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Profile: Dale Jamieson (New York University)
  1.  239 DLs
    Dale Jamieson (2010). Climate Change, Responsibility, and Justice. Science and Engineering Ethics 16 (3):431-445.
    In this paper I make the following claims. In order to see anthropogenic climate change as clearly involving moral wrongs and global injustices, we will have to revise some central concepts in these domains. Moreover, climate change threatens another value (“respect for nature”) that cannot easily be taken up by concerns of global justice or moral responsibility.
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  2.  206 DLs
    Dale Jamieson (2005). Duties to the Distant: Aid, Assistance, and Intervention in the Developing World. [REVIEW] Journal of Ethics 9 (1-2):151 - 170.
    In his classic article, Famine, Affluence, and Morality (Philosophy and Public Affairs 1 (1972), pp. 229–243), Peter Singer claimed that affluent people in the developed world are morally obligated to transfer large amounts of resources to poor people in the developing world. For present purposes I will not call Singers argument into question. While people can reasonably disagree about exactly how demanding morality is with respect to duties to the desperate, there is little question in my mind that it is (...)
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  3.  156 DLs
    Dale Jamieson & Robert Elliot (2009). Progressive Consequentialism. Philosophical Perspectives 23 (1):241-251.
    Consequentialism is the family of theories that holds that acts are morally right, wrong, or indifferent in virtue of their consequences. Less formally and more intuitively, right acts are those that produce good consequences. A consequentialist theory includes at least the following three elements: an account of the properties or states in virtue of which consequences make actions right, wrong, or indifferent; a deontic principle which specifies how or to what extent the properties or states must obtain in order for (...)
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  4.  151 DLs
    Dale Jamieson (2007). When Utilitarians Should Be Virtue Theorists. Utilitas 19 (02):160-.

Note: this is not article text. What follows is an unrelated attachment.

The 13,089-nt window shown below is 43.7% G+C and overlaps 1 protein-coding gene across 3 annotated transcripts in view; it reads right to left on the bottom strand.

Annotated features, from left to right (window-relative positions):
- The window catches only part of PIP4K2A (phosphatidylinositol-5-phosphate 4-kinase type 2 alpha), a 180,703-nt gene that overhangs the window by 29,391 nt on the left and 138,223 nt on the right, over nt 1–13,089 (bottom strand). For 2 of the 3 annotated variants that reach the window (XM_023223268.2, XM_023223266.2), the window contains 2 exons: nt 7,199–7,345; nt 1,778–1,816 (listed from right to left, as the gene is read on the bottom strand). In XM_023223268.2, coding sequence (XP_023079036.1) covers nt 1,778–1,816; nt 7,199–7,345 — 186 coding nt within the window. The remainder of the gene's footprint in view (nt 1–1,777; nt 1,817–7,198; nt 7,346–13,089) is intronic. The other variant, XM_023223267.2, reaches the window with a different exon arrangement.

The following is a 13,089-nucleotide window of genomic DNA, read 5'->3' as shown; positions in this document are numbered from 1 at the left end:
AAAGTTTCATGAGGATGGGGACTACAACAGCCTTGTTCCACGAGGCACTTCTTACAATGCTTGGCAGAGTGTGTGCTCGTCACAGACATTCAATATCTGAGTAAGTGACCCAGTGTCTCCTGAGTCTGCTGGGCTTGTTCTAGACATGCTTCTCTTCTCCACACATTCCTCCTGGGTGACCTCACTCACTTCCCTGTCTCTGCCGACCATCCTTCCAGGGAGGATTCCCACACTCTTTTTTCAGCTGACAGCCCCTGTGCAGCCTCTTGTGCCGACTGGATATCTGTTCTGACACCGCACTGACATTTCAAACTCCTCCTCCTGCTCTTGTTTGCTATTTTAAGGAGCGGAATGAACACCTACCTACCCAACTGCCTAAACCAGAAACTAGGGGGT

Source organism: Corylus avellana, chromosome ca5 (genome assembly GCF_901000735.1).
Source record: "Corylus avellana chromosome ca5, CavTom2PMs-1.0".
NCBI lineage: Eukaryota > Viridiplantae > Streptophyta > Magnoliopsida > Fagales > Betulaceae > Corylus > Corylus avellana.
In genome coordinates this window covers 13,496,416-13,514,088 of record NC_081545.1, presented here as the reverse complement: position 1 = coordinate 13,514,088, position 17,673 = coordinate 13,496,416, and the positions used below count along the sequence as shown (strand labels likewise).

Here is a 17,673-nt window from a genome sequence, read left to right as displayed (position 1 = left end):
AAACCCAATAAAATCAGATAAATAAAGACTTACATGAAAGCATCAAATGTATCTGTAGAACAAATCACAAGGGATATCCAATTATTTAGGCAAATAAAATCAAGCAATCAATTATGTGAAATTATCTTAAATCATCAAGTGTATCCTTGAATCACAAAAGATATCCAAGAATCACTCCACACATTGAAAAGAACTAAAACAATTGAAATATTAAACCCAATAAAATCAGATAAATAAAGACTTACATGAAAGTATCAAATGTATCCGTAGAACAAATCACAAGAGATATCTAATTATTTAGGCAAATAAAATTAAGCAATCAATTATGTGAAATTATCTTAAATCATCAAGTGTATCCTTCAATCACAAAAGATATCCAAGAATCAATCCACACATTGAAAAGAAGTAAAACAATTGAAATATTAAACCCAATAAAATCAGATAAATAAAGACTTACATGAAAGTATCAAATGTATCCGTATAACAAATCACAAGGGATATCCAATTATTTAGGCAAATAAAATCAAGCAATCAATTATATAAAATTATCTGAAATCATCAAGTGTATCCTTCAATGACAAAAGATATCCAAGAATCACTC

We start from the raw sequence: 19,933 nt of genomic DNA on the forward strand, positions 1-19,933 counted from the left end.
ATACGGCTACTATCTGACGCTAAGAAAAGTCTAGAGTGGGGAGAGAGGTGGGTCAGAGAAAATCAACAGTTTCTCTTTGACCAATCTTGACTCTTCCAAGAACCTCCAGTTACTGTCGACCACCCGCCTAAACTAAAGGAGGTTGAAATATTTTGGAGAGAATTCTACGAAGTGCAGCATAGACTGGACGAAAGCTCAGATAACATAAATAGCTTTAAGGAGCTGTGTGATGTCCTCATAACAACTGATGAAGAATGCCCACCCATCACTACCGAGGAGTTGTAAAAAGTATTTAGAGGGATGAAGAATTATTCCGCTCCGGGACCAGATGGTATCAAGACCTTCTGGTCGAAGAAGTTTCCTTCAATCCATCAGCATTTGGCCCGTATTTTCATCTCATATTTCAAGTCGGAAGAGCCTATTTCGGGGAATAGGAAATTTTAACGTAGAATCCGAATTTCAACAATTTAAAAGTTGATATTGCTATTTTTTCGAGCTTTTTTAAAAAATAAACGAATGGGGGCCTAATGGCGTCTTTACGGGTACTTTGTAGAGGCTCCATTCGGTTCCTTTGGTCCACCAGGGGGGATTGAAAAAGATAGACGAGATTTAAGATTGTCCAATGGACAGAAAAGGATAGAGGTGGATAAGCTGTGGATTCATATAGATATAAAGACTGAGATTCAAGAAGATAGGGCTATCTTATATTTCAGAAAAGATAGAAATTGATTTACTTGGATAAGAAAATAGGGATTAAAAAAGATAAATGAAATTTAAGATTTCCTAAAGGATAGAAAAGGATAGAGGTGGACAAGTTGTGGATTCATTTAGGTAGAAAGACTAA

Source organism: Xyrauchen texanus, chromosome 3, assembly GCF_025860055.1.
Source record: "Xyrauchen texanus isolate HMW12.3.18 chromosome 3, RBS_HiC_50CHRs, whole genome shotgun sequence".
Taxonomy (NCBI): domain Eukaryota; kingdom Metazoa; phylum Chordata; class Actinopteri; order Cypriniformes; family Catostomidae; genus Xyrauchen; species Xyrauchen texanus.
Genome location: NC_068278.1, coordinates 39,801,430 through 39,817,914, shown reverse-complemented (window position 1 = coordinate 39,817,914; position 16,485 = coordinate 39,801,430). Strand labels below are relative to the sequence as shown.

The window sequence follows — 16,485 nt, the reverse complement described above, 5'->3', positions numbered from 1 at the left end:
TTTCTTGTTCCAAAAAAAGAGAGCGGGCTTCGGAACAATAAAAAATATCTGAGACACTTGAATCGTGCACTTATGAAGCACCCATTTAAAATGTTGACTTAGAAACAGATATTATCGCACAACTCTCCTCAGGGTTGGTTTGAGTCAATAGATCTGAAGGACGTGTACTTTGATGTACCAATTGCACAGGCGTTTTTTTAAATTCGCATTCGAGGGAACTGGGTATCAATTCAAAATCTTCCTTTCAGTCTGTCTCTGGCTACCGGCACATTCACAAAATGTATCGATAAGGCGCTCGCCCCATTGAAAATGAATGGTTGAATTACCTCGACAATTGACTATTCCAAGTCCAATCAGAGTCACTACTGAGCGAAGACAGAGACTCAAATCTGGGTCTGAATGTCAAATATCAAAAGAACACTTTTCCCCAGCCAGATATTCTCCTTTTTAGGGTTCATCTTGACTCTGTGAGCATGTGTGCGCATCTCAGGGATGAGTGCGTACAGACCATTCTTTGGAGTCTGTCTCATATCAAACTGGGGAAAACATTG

The contrast typically made between utilitarianism and virtue theory is overdrawn. Utilitarianism is a universal emulator: it implies that we should lie, cheat, steal, even appropriate Aristotle, when that is what brings about the best outcomes. In some cases and in some worlds it is best for us to focus as precisely as possible on individual acts. In other cases and worlds it is best for us to be concerned with character traits. Global environmental change leads to concerns about character (...)
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  5.  127 DLs
    Dale Jamieson (1998). Animal Liberation is an Environmental Ethic. Environmental Values 7 (1):41 - 57.
    I begin by briefly tracing the history of the split between environmental ethics and animal liberation, go on to sketch a theory of value that I think is implicit in animal liberation, and explain how this theory is consistent with strong environmental commitments. I conclude with some observations about problems that remain.
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  6.  91 DLs
    Dale Jamieson (1996). Ethics and Intentional Climate Change. Climatic Change 33 (3):323--336.
    In recent years the idea of geoengineering climate has begun to attract increasing attention. Although there was some discussion of manipulating regional climates throughout the l970s and l980s. the discussion was largely dormant. What has reawakened the conversation is the possibility that Earth may be undergoing a greenhouse-induced global wamring, and the paucity of serious measures that have been taken to Prevent it. ln this paper Iassess the ethical acceptability of ICC, based on my impressions of the conversation that is (...)
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  7.  75 DLs
    Dale W. Jamieson & Marc Bekoff (1992). Carruthers on Nonconscious Experience. Analysis 52 (1):23-28.
  8.  73 DLs
    Dale Jamieson (2002). Sober and Wilson on Psychological Altruism. [REVIEW] Philosophy and Phenomenological Research 65 (3):702–710.
    In their marvelous book, Unto Others: The Evolution and Psychology of Unselfish Behavior, Sober and Wilson identify two distinct problems of altruism.’ The problem of Evolutionary Altruism (EA) “is to show how behaviors that benefit others at the expense of self can evolve;” (17) group selection is the key to the solution of this problem. The problem of Psychological Altruism (PA) is to determine whether people “have altruistic desires that are psychologically ultimate.” (201) After carefully considering the arguments of both (...)
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  9.  55 DLs
    Dale Jamieson (ed.) (1999). Singer and His Critics. Blackwell Publishers.
    This is the first book devoted to the work of Peter Singer, one of the leaders of the practical ethics movement, and one of the most influential philosophers of ...
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  10.  49 DLs
    Dale Jamieson, An American Paradox.
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  11.  49 DLs
    Dale Jamieson (1998). Science, Knowledge, and Animal Minds. Proceedings of the Aristotelian Society 98 (1):79–102.
    In recent years both philosophers and scientists have been sceptical about the existence of animal minds. This is in distinction to Hume who claimed that '...no truth appears to me more evident, than that beasts are endow'd with thought and reason as well as men'. I argue that Hume is correct about the epistemological salience of our ordinary practices of ascribing mental states to animals. The reluctance of contemporary philosophers and scientists to embrace the view that animals have minds is (...)